2015 Victories: Pediatrician Fired for Her Religious Beliefs Defended



December 21, 2015

2 min read

Pro Life



This is the latest installment in a year-end series looking back at a few of the many victories by the ACLJ in 2015.

It’s a tremendous victory for the religious liberty of a doctor willing to stand up and defend life.

Dr. Doris Fernandes, a Christian pediatrician in Philadelphia, was fired after requesting a religious accommodation of her beliefs against dispensing abortion pills.  Dr. Fernandes had worked for 35 years at a clinic serving economically vulnerable children and adolescents.

During those 35 years, her religious beliefs posed no problem, and when certain patients sought contraceptives or abortion pills, they were simply reassigned to another doctor. But in 2013, that changed. New requirements were implemented.  After Dr. Fernandes requested a religious accommodation, she was terminated.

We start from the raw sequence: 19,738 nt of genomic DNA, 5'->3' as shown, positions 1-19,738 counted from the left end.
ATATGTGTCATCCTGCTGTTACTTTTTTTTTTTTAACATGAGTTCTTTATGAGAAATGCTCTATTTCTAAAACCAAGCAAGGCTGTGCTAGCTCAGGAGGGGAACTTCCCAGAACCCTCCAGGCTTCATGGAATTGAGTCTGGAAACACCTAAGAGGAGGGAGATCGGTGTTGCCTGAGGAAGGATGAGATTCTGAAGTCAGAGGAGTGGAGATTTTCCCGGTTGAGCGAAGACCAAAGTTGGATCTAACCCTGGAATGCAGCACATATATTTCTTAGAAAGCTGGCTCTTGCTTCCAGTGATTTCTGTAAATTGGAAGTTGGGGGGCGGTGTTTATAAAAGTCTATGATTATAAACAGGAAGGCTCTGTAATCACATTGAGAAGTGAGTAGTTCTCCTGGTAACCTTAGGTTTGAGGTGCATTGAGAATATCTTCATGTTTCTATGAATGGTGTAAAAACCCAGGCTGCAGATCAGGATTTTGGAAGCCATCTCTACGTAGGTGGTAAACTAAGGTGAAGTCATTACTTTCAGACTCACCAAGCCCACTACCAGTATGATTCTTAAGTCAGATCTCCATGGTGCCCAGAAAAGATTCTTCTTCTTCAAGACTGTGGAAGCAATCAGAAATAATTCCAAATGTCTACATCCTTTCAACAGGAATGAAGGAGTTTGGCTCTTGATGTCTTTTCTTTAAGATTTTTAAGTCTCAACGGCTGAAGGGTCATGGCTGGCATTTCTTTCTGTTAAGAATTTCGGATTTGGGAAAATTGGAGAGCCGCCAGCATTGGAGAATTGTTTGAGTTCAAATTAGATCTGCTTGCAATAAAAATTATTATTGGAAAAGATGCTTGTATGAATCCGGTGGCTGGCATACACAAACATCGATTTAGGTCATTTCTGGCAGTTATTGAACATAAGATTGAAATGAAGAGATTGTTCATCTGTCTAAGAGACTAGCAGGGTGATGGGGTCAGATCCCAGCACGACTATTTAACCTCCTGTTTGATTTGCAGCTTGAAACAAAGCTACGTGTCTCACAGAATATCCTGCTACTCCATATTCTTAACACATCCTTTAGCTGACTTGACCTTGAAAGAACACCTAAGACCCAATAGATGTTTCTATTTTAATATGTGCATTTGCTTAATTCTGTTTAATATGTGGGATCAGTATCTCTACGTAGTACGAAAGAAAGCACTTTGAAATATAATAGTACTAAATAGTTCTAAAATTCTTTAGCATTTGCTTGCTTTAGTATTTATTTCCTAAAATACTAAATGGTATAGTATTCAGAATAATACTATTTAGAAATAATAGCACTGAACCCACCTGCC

Late in 2014, the ACLJ filed a federal lawsuit on her behalf.  We aggressively argued that her termination violated the Constitution, federal civil rights laws, and Pennsylvania law.

This year, we secured a significant victory allowing pro-life pediatricians to once again care for children without having to participate in the destruction of life. As part of the settlement, the city agreed to adopt a tremendous policy, protecting religious liberty and permitting its medical providers—like Dr. Fernandes—to redirect patients to other appropriate sources.

The new policy, providing conscience protections for doctors, serves as a model for other cities across the nation to protect religious liberty.  It’s a major victory for life and religious liberty made possible by the generosity of our members.

To help the ACLJ continue to have the resources we need to make these victories possible and continue these fights, please consider making a tax-deductible donation to the ACLJ through our year-end Matching Challenge.  Your gift will be doubled dollar-for-dollar through the end of the year.

You will be able to read more in the ACLJ’s 2015 Victories series here.